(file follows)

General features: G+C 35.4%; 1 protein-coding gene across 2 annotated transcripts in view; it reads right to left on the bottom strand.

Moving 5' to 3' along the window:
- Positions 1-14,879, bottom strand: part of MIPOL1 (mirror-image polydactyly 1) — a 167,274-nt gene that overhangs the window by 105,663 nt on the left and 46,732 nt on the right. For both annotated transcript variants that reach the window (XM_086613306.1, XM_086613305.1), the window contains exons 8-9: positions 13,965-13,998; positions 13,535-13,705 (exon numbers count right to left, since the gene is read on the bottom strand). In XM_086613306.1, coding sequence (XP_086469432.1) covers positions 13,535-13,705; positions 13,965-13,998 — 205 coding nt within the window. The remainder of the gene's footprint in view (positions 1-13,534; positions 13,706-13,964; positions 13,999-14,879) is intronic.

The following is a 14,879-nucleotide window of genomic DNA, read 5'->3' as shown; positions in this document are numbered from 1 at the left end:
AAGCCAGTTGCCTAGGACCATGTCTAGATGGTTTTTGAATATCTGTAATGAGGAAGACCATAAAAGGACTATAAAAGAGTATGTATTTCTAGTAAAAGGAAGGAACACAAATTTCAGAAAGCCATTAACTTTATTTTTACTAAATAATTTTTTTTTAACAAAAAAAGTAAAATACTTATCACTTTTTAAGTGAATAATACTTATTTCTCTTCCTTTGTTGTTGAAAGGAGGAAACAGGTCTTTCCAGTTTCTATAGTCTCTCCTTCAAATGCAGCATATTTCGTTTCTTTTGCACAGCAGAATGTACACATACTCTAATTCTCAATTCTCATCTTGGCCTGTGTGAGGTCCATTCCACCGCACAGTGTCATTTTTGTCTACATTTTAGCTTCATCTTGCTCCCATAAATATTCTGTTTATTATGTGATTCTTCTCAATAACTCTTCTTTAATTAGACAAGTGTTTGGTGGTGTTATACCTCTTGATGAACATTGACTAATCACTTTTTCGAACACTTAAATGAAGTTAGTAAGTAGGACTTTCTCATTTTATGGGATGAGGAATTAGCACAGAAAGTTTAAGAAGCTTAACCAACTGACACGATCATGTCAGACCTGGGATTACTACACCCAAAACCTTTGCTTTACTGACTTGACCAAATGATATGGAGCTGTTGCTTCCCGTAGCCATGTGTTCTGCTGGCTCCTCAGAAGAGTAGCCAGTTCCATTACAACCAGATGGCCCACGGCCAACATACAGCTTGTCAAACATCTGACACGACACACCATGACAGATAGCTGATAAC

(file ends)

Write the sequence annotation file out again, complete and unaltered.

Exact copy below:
General features: G+C 35.4%; 1 protein-coding gene across 2 annotated transcripts in view; it reads right to left on the bottom strand.

Moving 5' to 3' along the window:
- Positions 1-14,879, bottom strand: part of MIPOL1 (mirror-image polydactyly 1) — a 167,274-nt gene that overhangs the window by 105,663 nt on the left and 46,732 nt on the right. For both annotated transcript variants that reach the window (XM_086613306.1, XM_086613305.1), the window contains exons 8-9: positions 13,965-13,998; positions 13,535-13,705 (exon numbers count right to left, since the gene is read on the bottom strand). In XM_086613306.1, coding sequence (XP_086469432.1) covers positions 13,535-13,705; positions 13,965-13,998 — 205 coding nt within the window. The remainder of the gene's footprint in view (positions 1-13,534; positions 13,706-13,964; positions 13,999-14,879) is intronic.

The following is a 14,879-nucleotide window of genomic DNA, read 5'->3' as shown; positions in this document are numbered from 1 at the left end:
AAGCCAGTTGCCTAGGACCATGTCTAGATGGTTTTTGAATATCTGTAATGAGGAAGACCATAAAAGGACTATAAAAGAGTATGTATTTCTAGTAAAAGGAAGGAACACAAATTTCAGAAAGCCATTAACTTTATTTTTACTAAATAATTTTTTTTTAACAAAAAAAGTAAAATACTTATCACTTTTTAAGTGAATAATACTTATTTCTCTTCCTTTGTTGTTGAAAGGAGGAAACAGGTCTTTCCAGTTTCTATAGTCTCTCCTTCAAATGCAGCATATTTCGTTTCTTTTGCACAGCAGAATGTACACATACTCTAATTCTCAATTCTCATCTTGGCCTGTGTGAGGTCCATTCCACCGCACAGTGTCATTTTTGTCTACATTTTAGCTTCATCTTGCTCCCATAAATATTCTGTTTATTATGTGATTCTTCTCAATAACTCTTCTTTAATTAGACAAGTGTTTGGTGGTGTTATACCTCTTGATGAACATTGACTAATCACTTTTTCGAACACTTAAATGAAGTTAGTAAGTAGGACTTTCTCATTTTATGGGATGAGGAATTAGCACAGAAAGTTTAAGAAGCTTAACCAACTGACACGATCATGTCAGACCTGGGATTACTACACCCAAAACCTTTGCTTTACTGACTTGACCAAATGATATGGAGCTGTTGCTTCCCGTAGCCATGTGTTCTGCTGGCTCCTCAGAAGAGTAGCCAGTTCCATTACAACCAGATGGCCCACGGCCAACATACAGCTTGTCAAACATCTGACACGACACACCATGACAGATAGCTGATAAC